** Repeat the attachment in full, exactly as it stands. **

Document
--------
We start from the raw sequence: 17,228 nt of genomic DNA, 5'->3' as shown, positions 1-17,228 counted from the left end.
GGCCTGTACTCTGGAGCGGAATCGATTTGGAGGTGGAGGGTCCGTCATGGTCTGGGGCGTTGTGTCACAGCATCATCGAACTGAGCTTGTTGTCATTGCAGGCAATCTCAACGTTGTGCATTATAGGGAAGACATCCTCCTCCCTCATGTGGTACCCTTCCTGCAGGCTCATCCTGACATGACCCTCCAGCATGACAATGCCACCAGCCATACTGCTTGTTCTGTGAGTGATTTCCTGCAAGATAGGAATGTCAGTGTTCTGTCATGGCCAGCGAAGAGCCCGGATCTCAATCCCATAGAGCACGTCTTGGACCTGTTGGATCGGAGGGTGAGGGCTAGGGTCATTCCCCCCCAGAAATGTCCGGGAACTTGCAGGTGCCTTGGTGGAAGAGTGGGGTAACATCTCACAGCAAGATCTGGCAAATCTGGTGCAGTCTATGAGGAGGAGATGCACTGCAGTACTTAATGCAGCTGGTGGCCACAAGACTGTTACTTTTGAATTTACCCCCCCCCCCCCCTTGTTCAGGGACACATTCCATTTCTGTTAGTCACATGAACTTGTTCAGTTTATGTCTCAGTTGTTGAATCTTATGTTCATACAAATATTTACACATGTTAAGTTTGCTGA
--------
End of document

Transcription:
We start from the raw sequence: 17,228 nt of genomic DNA, 5'->3' as shown, positions 1-17,228 counted from the left end.
GGCCTGTACTCTGGAGCGGAATCGATTTGGAGGTGGAGGGTCCGTCATGGTCTGGGGCGTTGTGTCACAGCATCATCGAACTGAGCTTGTTGTCATTGCAGGCAATCTCAACGTTGTGCATTATAGGGAAGACATCCTCCTCCCTCATGTGGTACCCTTCCTGCAGGCTCATCCTGACATGACCCTCCAGCATGACAATGCCACCAGCCATACTGCTTGTTCTGTGAGTGATTTCCTGCAAGATAGGAATGTCAGTGTTCTGTCATGGCCAGCGAAGAGCCCGGATCTCAATCCCATAGAGCACGTCTTGGACCTGTTGGATCGGAGGGTGAGGGCTAGGGTCATTCCCCCCCAGAAATGTCCGGGAACTTGCAGGTGCCTTGGTGGAAGAGTGGGGTAACATCTCACAGCAAGATCTGGCAAATCTGGTGCAGTCTATGAGGAGGAGATGCACTGCAGTACTTAATGCAGCTGGTGGCCACAAGACTGTTACTTTTGAATTTACCCCCCCCCCCCCCTTGTTCAGGGACACATTCCATTTCTGTTAGTCACATGAACTTGTTCAGTTTATGTCTCAGTTGTTGAATCTTATGTTCATACAAATATTTACACATGTTAAGTTTGCTGA